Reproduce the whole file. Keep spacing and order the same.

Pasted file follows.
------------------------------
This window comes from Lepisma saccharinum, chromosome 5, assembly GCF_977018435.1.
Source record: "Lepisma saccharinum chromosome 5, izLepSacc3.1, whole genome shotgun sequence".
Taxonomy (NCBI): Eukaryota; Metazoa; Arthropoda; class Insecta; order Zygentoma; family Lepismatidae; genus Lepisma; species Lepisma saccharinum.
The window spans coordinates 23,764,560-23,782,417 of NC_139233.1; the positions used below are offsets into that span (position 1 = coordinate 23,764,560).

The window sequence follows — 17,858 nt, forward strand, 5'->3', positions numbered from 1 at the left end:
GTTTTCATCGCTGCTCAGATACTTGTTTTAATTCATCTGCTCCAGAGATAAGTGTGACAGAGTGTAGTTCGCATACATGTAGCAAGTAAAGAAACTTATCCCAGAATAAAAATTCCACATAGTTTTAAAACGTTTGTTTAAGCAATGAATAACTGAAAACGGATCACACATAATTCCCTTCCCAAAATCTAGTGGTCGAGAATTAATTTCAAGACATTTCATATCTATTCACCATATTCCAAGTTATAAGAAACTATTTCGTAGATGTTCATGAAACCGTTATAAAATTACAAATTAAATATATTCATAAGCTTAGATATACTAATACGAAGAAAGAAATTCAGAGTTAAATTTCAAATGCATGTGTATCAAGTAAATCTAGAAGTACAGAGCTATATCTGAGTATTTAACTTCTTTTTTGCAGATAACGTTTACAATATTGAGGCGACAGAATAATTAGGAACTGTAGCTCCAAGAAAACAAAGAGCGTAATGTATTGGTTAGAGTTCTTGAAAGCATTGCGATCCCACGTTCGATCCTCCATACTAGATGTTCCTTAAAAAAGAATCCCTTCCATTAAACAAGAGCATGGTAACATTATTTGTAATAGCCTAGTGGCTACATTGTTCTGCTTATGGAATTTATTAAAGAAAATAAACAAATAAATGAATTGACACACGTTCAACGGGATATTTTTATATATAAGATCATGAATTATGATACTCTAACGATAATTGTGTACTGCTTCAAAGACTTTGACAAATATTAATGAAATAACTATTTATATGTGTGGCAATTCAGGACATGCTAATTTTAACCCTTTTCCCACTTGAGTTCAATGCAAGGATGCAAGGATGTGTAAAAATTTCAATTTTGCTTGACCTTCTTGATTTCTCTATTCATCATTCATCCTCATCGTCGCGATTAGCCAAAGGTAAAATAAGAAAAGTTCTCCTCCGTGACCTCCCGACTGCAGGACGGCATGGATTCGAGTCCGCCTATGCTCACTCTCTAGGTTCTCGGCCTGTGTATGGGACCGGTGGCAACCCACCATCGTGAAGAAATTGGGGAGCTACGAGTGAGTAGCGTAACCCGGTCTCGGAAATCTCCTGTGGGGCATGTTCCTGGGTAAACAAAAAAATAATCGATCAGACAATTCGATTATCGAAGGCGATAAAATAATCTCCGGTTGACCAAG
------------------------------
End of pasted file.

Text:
This window comes from Lepisma saccharinum, chromosome 5, assembly GCF_977018435.1.
Source record: "Lepisma saccharinum chromosome 5, izLepSacc3.1, whole genome shotgun sequence".
Taxonomy (NCBI): Eukaryota; Metazoa; Arthropoda; class Insecta; order Zygentoma; family Lepismatidae; genus Lepisma; species Lepisma saccharinum.
The window spans coordinates 23,764,560-23,782,417 of NC_139233.1; the positions used below are offsets into that span (position 1 = coordinate 23,764,560).

The window sequence follows — 17,858 nt, forward strand, 5'->3', positions numbered from 1 at the left end:
GTTTTCATCGCTGCTCAGATACTTGTTTTAATTCATCTGCTCCAGAGATAAGTGTGACAGAGTGTAGTTCGCATACATGTAGCAAGTAAAGAAACTTATCCCAGAATAAAAATTCCACATAGTTTTAAAACGTTTGTTTAAGCAATGAATAACTGAAAACGGATCACACATAATTCCCTTCCCAAAATCTAGTGGTCGAGAATTAATTTCAAGACATTTCATATCTATTCACCATATTCCAAGTTATAAGAAACTATTTCGTAGATGTTCATGAAACCGTTATAAAATTACAAATTAAATATATTCATAAGCTTAGATATACTAATACGAAGAAAGAAATTCAGAGTTAAATTTCAAATGCATGTGTATCAAGTAAATCTAGAAGTACAGAGCTATATCTGAGTATTTAACTTCTTTTTTGCAGATAACGTTTACAATATTGAGGCGACAGAATAATTAGGAACTGTAGCTCCAAGAAAACAAAGAGCGTAATGTATTGGTTAGAGTTCTTGAAAGCATTGCGATCCCACGTTCGATCCTCCATACTAGATGTTCCTTAAAAAAGAATCCCTTCCATTAAACAAGAGCATGGTAACATTATTTGTAATAGCCTAGTGGCTACATTGTTCTGCTTATGGAATTTATTAAAGAAAATAAACAAATAAATGAATTGACACACGTTCAACGGGATATTTTTATATATAAGATCATGAATTATGATACTCTAACGATAATTGTGTACTGCTTCAAAGACTTTGACAAATATTAATGAAATAACTATTTATATGTGTGGCAATTCAGGACATGCTAATTTTAACCCTTTTCCCACTTGAGTTCAATGCAAGGATGCAAGGATGTGTAAAAATTTCAATTTTGCTTGACCTTCTTGATTTCTCTATTCATCATTCATCCTCATCGTCGCGATTAGCCAAAGGTAAAATAAGAAAAGTTCTCCTCCGTGACCTCCCGACTGCAGGACGGCATGGATTCGAGTCCGCCTATGCTCACTCTCTAGGTTCTCGGCCTGTGTATGGGACCGGTGGCAACCCACCATCGTGAAGAAATTGGGGAGCTACGAGTGAGTAGCGTAACCCGGTCTCGGAAATCTCCTGTGGGGCATGTTCCTGGGTAAACAAAAAAATAATCGATCAGACAATTCGATTATCGAAGGCGATAAAATAATCTCCGGTTGACCAAG